VC funds hope to help early-stage life sciences firms

funds-facts.gifEarly-stage venture capital has been harder and harder to come by for life sciences companies in recent years, but two Indianapolis investors are working to raise sizable funds to help fill the gap.

San Francisco-based CMEA Capital is trying to raise $100 million for early-stage life sciences investments, according to multiple people who have been briefed by CMEA’s Midwest partner in the fund, Kent Hawryluk.

Hawryluk, who was a co-founder of the Carmel-based drug development firm Marcadia Biotech, will oversee Midwest investments of the fund from Indianapolis, with a focus on biotech and pharmaceutical companies, according to people familiar with his plans.

In addition, Oscar Moralez, managing director of the StepStone Angels network, plans to start pitching a new fund to investors early next year. His plans are to raise $10 million to $20 million to invest in technology companies, including life sciences firms, in Indiana and surrounding states.

“We feel the timing is right,” said Moralez. He described the fund he wants to raise as, in part, a "sidecar" to help the seven companies now supported by StepStone Angels—six of which are life sciences companies—to continue to get the cash they need to grow.

“It is an opportunity, for sure,” Moralez said of investing in early-stage life sciences companies, “because the reality is that a lot of the venture capital funds are no longer in existence; they’ve used up all their capital. And the new ones that are popping up are investing in later-stage companies.”

Life sciences entrepreneurs and investors already active in the market said they welcomed the possibility of tens of millions of new investment dollars coming on the scene.

“That would be a wonderful thing,” said Joerg Schreiber, a former manager at Roche Diagnostics Corp. who now leads the startup Indiana BioPharma LLC. “If someone like CMEA can bring money into our region, that can be beneficial.”

How early-stage either CMEA’s or Moralez’s funds end up being remains to be seen.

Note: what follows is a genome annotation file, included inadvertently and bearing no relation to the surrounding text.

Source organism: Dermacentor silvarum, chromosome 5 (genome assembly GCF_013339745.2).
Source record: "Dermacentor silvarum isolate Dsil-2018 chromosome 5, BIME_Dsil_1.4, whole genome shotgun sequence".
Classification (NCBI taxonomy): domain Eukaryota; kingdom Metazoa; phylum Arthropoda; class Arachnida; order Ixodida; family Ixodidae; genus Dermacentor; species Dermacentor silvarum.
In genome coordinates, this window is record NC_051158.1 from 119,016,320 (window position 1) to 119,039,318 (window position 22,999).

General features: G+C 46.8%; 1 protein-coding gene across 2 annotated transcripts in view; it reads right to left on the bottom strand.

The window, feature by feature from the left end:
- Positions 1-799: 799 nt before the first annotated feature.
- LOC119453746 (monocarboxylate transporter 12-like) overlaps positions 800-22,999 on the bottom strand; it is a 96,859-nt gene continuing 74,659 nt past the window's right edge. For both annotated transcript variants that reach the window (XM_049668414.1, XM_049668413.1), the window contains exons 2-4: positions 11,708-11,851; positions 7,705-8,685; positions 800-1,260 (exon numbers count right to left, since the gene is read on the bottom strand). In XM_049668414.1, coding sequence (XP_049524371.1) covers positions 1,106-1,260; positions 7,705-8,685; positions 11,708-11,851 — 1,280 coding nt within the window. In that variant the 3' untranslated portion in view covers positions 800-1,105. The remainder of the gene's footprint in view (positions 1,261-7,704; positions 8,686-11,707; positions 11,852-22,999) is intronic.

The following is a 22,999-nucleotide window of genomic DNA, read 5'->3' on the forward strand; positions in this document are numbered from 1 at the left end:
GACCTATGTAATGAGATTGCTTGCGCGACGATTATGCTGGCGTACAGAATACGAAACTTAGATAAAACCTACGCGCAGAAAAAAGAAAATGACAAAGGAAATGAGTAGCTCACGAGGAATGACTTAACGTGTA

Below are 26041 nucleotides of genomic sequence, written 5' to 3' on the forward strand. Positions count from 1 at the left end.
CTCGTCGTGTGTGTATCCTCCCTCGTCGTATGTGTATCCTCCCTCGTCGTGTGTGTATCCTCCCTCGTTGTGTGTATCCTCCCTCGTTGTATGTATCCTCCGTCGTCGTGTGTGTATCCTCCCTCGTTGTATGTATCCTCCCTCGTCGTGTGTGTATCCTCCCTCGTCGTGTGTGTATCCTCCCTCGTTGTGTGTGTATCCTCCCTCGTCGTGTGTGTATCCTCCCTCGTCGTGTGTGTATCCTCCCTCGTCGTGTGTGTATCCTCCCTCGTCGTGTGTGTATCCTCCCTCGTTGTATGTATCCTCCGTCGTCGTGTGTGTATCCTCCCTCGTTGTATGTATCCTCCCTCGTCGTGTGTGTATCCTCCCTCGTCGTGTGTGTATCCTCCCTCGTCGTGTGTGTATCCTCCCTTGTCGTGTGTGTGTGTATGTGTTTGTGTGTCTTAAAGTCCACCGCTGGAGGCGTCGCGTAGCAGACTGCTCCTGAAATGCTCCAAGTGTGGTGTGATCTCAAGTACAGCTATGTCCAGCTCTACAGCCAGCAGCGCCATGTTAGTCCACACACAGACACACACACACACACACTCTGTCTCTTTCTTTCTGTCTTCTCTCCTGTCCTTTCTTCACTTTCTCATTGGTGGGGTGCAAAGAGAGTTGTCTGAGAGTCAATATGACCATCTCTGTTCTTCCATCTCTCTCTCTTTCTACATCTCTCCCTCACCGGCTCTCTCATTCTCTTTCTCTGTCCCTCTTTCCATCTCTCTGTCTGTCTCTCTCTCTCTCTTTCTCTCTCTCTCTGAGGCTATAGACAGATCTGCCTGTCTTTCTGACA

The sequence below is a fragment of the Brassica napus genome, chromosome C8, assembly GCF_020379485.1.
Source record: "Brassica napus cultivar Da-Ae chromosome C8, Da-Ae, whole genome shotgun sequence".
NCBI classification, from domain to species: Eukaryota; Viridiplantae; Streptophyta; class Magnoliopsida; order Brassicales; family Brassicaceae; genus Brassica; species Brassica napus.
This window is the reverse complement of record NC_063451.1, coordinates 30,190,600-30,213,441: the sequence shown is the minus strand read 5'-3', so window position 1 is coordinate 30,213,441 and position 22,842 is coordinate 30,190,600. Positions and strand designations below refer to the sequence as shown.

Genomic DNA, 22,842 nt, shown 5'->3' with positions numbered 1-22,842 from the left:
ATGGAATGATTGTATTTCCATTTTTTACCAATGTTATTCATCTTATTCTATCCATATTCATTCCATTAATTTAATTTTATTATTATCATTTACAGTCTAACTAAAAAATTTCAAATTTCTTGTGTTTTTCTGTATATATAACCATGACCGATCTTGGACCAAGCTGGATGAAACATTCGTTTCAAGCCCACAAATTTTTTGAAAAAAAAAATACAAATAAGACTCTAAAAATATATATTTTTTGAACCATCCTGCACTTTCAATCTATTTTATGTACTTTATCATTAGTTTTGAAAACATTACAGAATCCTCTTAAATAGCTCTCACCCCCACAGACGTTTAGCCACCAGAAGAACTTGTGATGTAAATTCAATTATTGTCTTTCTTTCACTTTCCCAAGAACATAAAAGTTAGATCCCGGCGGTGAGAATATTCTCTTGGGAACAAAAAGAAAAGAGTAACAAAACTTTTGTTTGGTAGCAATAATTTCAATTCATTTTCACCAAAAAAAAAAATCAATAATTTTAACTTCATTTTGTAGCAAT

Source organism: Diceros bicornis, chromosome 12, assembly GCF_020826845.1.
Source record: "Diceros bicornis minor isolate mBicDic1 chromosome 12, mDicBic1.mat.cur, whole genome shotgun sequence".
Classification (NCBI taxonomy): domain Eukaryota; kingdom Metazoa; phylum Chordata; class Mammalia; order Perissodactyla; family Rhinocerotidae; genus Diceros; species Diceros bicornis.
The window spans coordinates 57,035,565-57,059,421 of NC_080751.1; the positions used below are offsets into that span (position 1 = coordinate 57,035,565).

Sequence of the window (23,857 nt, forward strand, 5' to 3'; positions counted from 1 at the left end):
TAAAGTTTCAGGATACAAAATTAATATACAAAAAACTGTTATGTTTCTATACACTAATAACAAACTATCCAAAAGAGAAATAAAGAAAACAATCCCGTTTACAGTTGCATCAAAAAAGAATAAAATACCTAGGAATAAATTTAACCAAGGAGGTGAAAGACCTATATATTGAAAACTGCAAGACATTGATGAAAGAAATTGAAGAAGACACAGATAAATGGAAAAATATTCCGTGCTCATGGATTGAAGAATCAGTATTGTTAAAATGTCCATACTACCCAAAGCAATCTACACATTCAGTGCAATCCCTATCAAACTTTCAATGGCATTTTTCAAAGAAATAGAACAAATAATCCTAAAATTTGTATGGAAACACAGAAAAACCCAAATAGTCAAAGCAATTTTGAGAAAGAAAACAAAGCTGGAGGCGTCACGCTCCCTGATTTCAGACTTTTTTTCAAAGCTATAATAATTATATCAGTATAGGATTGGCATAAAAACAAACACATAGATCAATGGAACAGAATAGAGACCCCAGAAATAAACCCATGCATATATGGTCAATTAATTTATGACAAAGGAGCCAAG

Hawryluk, who has been a partner in two previous venture capital firms, did not return messages seeking comment for this story. The CMEA website says Hawryluk will focus on commercializing technologies developed at Big Ten universities, which would include Indiana and Purdue universities.

Moralez, who himself raised early-stage venture capital when he was president of BioStorage Technologies Inc. in Indianapolis, said the strategy of his fund will hinge on who invests.

He intends to pitch the fund idea to the nearly 60 Indiana angel investors now involved with StepStone’s chapters around the state, as well as to other wealthy individuals who are more interested in the fund concept than in the time-consuming work of angel investing.

Either way, both funds would have their pick of the many cash-starved life sciences companies in and around Indiana.

“They will get a look at every deal,” said David Johnson, CEO of BioCrossroads, which runs its own seed fund for life sciences companies. “Not surprisingly, there are more early deals to look at than later deals.”

Indeed, the amount of money flowing into Indiana life sciences companies has tailed off since the financial meltdown four years ago.

Venture capital plowed into life sciences companies fell by half from 2009 to 2011, from $55 million to less than $28 million, according to statistics kept by the National Venture Capital Association, PricewaterhouseCoopers and Thomson Reuters.